Development of Indian Economy


The Indian economy was in distress at the brink of the country’s independence. Being a colony, she was fulfilling the development needs not of herself, but of a foreign land. The state, that should have been responsible for breakthroughs in agriculture and industry, refused to play even a minor role in this regard. On the other hand, during the half century before India’s independence, the world was seeing accelerated development and expansion in agriculture and industry - on the behest of an active role being played by the states.

British rulers never made any significant changes for the benefit of the social sector, and this hampered the productive capacity of the economy. During independence, India’s literacy was only 17 percent, with a life expectancy of 32.5 years. Therefore, once India became independent, systematic organisation of the economy was a real challenge for the government of that time. The need for delivering growth and development was in huge demand in front of the political leadership - as the country was riding on the promises and vibes of national fervour. Many important and strategic decisions were taken by 1956, which are still shaping India’s economic journey.

Today India is ranked the seventh largest economy, and third largest in terms of Purchasing Power Parity (PPP). The Indian economy’s GDP is pegged at $ 2.9 tn. At a press conference, Finance Minister Arun Jaitley commented, ‘We keep oscillating between the fifth and the sixth largest economy, depending on the dollar rate. As we look at the years ahead, we will be $ 5 tn by 2024 and $ 10 tn by 2030 or 2031.

The GDP per capita in India was $ 1963.55 in 2017. The GDP per Capita in India is equivalent to 16% of the world's average, and averaged $ 693.96 from 1960 until 2017. It reached an all - time high of $ 1963.55 in 2017.

India Economic Growth

As per a recent WEF report titled 'Future of Consumption in Fast-Growth Consumer Market – India', India’s market size is pegged to grow at a thriving $ 6 tn in the coming years. 


Future of Indian Economy


Top Performing Sectors of Indian Economy

The adoption of the New Economic Policy in 1991 saw a landmark shift in the Indian economy, as it ended the mixed economy model and license raj system - and opened the Indian economy to the world. An overview of the top performing sectors of the Indian economy is given below -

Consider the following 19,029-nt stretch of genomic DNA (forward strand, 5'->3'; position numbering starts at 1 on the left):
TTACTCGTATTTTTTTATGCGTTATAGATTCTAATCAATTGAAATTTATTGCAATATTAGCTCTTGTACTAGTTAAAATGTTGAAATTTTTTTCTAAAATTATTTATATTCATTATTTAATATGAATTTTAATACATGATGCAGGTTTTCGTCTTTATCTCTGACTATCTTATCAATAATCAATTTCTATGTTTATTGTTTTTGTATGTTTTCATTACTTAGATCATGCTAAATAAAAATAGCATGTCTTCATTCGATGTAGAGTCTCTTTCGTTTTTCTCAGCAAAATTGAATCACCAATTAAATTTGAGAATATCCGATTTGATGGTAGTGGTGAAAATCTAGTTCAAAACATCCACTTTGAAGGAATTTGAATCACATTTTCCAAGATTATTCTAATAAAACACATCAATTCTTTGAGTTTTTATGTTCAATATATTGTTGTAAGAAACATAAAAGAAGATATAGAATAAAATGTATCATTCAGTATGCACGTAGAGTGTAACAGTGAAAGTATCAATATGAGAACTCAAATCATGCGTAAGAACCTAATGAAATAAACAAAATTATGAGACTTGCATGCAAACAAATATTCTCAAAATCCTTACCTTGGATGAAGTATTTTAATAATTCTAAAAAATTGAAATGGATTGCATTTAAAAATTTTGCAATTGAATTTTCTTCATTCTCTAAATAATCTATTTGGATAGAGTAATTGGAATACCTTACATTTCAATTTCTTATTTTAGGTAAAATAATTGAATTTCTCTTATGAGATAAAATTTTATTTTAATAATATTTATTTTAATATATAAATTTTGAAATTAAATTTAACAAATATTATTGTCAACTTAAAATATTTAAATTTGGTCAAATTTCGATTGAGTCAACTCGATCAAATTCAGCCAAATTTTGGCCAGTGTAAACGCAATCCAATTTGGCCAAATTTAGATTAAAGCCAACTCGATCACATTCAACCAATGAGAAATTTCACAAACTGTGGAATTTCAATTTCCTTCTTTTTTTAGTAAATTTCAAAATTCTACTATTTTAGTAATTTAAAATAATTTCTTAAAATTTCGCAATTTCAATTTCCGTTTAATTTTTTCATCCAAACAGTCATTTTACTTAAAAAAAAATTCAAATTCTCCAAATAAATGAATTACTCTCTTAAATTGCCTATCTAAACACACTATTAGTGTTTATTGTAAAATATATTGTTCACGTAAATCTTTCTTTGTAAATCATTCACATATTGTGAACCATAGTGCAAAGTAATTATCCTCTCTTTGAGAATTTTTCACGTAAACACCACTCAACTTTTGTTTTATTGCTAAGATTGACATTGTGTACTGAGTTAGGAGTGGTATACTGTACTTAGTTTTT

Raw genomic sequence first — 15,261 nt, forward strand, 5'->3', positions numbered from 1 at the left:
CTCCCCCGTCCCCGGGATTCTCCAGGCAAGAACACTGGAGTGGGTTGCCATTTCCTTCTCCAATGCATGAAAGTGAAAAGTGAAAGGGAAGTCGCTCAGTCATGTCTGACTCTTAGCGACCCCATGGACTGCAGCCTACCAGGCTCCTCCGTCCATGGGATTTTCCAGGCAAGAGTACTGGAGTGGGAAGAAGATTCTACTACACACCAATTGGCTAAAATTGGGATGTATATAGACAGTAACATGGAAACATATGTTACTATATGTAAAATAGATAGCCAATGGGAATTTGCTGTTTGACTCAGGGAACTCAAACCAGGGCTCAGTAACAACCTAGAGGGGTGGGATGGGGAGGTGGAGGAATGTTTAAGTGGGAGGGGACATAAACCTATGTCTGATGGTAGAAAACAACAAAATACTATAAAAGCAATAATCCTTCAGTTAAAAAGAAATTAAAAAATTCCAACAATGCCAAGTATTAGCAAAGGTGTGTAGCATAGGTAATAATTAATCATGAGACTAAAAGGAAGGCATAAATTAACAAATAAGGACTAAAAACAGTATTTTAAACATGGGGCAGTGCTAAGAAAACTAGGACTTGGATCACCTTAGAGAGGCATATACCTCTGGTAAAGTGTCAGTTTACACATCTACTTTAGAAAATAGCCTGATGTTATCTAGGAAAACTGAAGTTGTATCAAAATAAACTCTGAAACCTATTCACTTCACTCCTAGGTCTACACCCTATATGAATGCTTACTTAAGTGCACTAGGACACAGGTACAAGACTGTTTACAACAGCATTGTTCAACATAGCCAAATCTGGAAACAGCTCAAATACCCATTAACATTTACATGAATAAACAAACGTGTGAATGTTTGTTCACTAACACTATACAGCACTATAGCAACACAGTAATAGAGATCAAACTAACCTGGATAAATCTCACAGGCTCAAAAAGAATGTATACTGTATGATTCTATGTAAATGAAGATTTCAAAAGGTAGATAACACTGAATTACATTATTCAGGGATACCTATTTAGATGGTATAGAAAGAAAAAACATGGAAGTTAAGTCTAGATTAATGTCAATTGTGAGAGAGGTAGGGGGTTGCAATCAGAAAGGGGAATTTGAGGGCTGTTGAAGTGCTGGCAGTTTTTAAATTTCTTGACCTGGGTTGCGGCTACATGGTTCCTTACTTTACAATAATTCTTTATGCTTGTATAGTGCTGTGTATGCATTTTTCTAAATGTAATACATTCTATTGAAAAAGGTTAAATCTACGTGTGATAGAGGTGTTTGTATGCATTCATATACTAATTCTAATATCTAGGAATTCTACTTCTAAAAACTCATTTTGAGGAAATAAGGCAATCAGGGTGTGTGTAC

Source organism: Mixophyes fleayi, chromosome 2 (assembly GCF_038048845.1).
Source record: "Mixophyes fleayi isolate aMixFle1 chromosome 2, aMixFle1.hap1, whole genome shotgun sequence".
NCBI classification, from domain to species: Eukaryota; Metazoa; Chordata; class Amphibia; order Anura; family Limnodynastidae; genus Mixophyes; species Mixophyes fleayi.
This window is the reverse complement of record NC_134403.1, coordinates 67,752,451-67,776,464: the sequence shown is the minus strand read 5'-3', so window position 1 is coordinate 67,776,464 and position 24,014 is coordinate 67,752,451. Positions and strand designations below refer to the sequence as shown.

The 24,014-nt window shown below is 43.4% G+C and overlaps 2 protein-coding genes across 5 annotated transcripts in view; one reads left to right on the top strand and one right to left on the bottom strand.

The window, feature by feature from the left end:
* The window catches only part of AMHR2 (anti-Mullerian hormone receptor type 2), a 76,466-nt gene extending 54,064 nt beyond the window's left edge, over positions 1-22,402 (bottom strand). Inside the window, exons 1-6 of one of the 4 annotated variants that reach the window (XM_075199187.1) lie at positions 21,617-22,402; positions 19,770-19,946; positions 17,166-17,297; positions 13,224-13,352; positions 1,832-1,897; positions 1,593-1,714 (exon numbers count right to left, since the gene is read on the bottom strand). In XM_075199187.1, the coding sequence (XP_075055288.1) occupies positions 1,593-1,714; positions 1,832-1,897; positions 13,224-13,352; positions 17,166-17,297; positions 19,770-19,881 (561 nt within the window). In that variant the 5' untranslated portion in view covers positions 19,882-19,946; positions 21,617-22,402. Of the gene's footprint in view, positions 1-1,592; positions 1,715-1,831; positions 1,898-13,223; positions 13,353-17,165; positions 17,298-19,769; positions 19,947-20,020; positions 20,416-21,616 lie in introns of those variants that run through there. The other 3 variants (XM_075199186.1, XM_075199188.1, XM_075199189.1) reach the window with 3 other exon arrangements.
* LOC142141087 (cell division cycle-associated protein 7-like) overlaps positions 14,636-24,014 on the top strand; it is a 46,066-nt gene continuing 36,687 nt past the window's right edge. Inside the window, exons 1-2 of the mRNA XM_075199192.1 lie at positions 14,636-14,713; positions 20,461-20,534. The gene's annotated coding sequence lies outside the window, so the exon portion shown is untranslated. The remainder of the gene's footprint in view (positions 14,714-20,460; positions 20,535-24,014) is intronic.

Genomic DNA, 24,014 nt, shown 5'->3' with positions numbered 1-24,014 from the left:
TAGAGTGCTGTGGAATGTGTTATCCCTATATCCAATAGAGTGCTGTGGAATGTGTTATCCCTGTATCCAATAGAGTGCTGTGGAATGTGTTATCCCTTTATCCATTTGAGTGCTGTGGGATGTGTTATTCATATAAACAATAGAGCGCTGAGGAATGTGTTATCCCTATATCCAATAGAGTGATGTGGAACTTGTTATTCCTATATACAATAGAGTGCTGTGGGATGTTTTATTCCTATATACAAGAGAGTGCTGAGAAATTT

1.    Agricultural Sector:

One of the most important sectors of the Indian economy remains Agriculture. Its share in the GDP of the country has declined and is currently at 14%. However, more than 50% of the total population of the country is still dependent on agriculture. Keeping this in mind, the Union Budget 2017 - 18 gave high priority to the agricultural sector and aimed to double farmers’ incomes by 2022.
•    Government subsidies to agriculture are at an all - time high.
•    Further, cropping patterns have shifted in favour of cash crops such as sugarcane and rubber.
•    Introduction of cooperative farming like – e - choupal etc.
•    Rise of SHGs such as Lijjat Papad.
•    Agricultural land is being brought under industrial and commercial use, thereby straining the remaining agricultural land.
•    Many export sectors have been opened for agricultural goods.
•    Food processing is emerging as a ‘Sunrise Industry’

2.    Industry Sector:

Another important part of the Indian economy is the Industry sector. Changes such as the end of the ‘Permit Raj’ and opening up of the economy were welcomed in the country with great enthusiasm and optimism. As a result of these changes, the industrial potential of the economy has increased since 1991. 
•    Proliferation of industries, from traditional iron and steel to jute and automobiles.
•    Autonomy in production, marketing and distribution.
•    Reduced red - tapism.
•    Encouragement to private investments, both domestic as well as FDI.
•    Transfer of technology and benefits of research and development to the advantage of the economy.
•    Arrival of investment models such as joint ventures, public-private partnerships, MNCs.
•    Private players got an opportunity to enter new sectors, which were earlier under government monopoly.


3.    Services Sector:

The sector that benefited most from the New Economic Policy was the services sector. Banking, Finance, Business Process Outsourcing - and most importantly Information Technology services - have seen double - digit growth. 
•    Indian IT giants such as Infosys, WIPRO and TCS have made their mark on the global platform.